The Taliban’s approach towards women’s education not only violates the human fundamental rights (Articles 26 & 27, Universal Declaration of Human Rights ), but it is also clearly against the Islamic values and orders. Islam urges both men and women to seek knowledge. This is why Islamic countries have unanimously condemned the Afghan Taliban’s ban on higher education for women and girls. What is happening in Afghanistan is a gender apartheid and may amount to a crime against humanity.

Furthermore, as SDG 4 indicates, an inclusive and quality education for all women is an important element in promoting peace and prosperity for people and planet, now and into the future. With this in mind, the Taliban’s prohibition of education to half of the Afghan population is a decision with potentially disastrous consequences for the future of Afghanistan and will drive more Afghans to leave the country.

While I welcome the international community’s position against the Taliban’s decision on women’s education, particularly the announcement made by the Minister of Foreign Affairs of Germany, the tough situation in Afghanistan, however, requires more actions and measures to ensure that girls and women in Afghanistan are finally guaranteed their human rights. The world has the responsibility to ensure that Afghan women receive protection for their fundamental human rights. The international community cannot and should not stay silent in the deceptive hope that these prohibition measures are temporary. If more are not done and immediate measures are not taken by the international community the future of Afghanistan would be immensely dark.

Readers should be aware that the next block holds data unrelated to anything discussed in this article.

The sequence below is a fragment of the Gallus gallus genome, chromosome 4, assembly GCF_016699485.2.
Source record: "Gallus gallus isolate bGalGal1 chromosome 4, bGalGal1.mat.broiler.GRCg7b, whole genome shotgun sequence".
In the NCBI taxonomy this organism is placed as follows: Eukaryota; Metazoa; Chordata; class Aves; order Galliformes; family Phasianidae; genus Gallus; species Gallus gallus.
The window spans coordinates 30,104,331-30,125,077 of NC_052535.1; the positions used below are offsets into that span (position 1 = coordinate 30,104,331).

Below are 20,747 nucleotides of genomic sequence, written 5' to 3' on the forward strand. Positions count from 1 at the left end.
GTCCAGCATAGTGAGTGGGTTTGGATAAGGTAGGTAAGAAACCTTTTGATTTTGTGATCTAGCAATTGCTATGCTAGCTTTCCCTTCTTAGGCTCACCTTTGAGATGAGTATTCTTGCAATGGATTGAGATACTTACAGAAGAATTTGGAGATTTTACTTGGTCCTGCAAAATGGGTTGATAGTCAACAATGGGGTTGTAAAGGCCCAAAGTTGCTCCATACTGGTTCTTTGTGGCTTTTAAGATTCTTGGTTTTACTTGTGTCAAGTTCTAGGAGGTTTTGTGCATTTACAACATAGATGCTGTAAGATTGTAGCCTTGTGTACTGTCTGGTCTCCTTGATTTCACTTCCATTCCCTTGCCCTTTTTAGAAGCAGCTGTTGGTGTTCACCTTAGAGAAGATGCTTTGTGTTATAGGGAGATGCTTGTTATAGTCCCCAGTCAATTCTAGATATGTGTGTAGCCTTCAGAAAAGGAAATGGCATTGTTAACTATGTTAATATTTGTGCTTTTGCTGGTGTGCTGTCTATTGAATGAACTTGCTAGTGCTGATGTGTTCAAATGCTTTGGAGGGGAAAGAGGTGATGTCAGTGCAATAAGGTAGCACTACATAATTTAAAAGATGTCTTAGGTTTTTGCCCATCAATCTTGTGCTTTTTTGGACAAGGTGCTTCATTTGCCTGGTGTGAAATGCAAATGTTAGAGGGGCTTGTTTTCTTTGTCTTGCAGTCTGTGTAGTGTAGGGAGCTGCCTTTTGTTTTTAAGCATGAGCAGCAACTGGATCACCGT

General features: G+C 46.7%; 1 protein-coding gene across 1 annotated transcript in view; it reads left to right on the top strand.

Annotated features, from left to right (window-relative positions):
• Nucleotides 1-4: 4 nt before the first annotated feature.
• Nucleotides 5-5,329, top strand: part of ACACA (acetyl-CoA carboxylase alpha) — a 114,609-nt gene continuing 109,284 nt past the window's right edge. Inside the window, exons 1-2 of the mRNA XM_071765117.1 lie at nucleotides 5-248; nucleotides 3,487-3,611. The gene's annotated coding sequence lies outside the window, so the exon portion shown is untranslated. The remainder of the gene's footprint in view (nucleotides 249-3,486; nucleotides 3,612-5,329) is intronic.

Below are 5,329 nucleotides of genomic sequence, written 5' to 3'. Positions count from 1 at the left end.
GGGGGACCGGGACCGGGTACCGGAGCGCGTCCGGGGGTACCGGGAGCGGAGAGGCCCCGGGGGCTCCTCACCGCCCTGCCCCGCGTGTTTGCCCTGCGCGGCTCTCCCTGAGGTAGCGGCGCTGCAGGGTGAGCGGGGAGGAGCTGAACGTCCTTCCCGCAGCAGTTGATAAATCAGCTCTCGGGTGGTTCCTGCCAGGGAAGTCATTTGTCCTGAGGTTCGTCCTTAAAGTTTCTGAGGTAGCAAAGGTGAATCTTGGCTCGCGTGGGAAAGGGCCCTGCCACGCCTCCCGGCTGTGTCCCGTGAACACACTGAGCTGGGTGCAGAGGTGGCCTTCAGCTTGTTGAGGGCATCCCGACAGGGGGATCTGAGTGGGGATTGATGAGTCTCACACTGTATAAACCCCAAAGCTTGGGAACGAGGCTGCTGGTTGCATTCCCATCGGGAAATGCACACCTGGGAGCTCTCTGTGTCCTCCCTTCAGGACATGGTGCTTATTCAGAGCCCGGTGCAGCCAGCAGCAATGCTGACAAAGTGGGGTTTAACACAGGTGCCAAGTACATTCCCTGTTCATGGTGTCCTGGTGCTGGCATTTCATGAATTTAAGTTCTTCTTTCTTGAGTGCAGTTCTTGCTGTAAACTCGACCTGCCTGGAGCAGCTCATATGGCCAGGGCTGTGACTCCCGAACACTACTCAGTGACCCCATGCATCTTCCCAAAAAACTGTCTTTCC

Therefore, I call on the Government of Germany to:

  • Stay in solidarity with the Afghan women and support them in protecting their rights and freedoms. Germany along with the international community may increase their diplomatic pressure on the Taliban regime to reverse the multiple bans. Women must be allowed to work and to move freely, and girls must be allowed to continue to go to school and university. The norms and principles which are fundamental for the progress of the higher education should be maintained.